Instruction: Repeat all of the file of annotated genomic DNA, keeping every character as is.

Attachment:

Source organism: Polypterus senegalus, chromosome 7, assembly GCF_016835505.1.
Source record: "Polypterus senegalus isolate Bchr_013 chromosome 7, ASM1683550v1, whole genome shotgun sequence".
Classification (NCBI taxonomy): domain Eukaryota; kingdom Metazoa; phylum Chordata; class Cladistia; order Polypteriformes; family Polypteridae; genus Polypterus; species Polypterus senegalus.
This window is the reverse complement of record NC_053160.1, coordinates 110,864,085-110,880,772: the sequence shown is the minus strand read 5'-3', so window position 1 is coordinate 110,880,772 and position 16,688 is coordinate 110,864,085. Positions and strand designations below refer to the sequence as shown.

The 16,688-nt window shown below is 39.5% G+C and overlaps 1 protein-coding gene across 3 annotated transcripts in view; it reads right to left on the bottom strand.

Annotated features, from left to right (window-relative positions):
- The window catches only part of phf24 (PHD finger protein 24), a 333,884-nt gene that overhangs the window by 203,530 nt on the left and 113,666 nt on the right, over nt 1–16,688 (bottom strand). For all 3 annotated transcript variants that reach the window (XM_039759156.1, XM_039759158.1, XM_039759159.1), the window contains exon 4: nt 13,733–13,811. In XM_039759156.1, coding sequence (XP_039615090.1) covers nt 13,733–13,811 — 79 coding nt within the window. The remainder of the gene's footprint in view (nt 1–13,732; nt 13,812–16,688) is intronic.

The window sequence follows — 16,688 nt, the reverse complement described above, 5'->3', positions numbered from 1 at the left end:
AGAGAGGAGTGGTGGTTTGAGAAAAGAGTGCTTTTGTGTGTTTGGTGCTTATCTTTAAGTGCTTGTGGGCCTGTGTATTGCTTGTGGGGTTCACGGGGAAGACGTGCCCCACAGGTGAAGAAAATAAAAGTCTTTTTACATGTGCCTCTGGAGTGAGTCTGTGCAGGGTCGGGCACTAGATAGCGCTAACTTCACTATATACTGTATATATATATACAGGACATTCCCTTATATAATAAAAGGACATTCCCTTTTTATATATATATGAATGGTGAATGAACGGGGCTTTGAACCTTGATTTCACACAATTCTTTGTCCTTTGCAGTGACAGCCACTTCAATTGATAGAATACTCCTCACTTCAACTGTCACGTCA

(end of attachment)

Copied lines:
Source organism: Polypterus senegalus, chromosome 7, assembly GCF_016835505.1.
Source record: "Polypterus senegalus isolate Bchr_013 chromosome 7, ASM1683550v1, whole genome shotgun sequence".
Classification (NCBI taxonomy): domain Eukaryota; kingdom Metazoa; phylum Chordata; class Cladistia; order Polypteriformes; family Polypteridae; genus Polypterus; species Polypterus senegalus.
This window is the reverse complement of record NC_053160.1, coordinates 110,864,085-110,880,772: the sequence shown is the minus strand read 5'-3', so window position 1 is coordinate 110,880,772 and position 16,688 is coordinate 110,864,085. Positions and strand designations below refer to the sequence as shown.

The 16,688-nt window shown below is 39.5% G+C and overlaps 1 protein-coding gene across 3 annotated transcripts in view; it reads right to left on the bottom strand.

Annotated features, from left to right (window-relative positions):
- The window catches only part of phf24 (PHD finger protein 24), a 333,884-nt gene that overhangs the window by 203,530 nt on the left and 113,666 nt on the right, over nt 1–16,688 (bottom strand). For all 3 annotated transcript variants that reach the window (XM_039759156.1, XM_039759158.1, XM_039759159.1), the window contains exon 4: nt 13,733–13,811. In XM_039759156.1, coding sequence (XP_039615090.1) covers nt 13,733–13,811 — 79 coding nt within the window. The remainder of the gene's footprint in view (nt 1–13,732; nt 13,812–16,688) is intronic.

The window sequence follows — 16,688 nt, the reverse complement described above, 5'->3', positions numbered from 1 at the left end:
AGAGAGGAGTGGTGGTTTGAGAAAAGAGTGCTTTTGTGTGTTTGGTGCTTATCTTTAAGTGCTTGTGGGCCTGTGTATTGCTTGTGGGGTTCACGGGGAAGACGTGCCCCACAGGTGAAGAAAATAAAAGTCTTTTTACATGTGCCTCTGGAGTGAGTCTGTGCAGGGTCGGGCACTAGATAGCGCTAACTTCACTATATACTGTATATATATATACAGGACATTCCCTTATATAATAAAAGGACATTCCCTTTTTATATATATATGAATGGTGAATGAACGGGGCTTTGAACCTTGATTTCACACAATTCTTTGTCCTTTGCAGTGACAGCCACTTCAATTGATAGAATACTCCTCACTTCAACTGTCACGTCA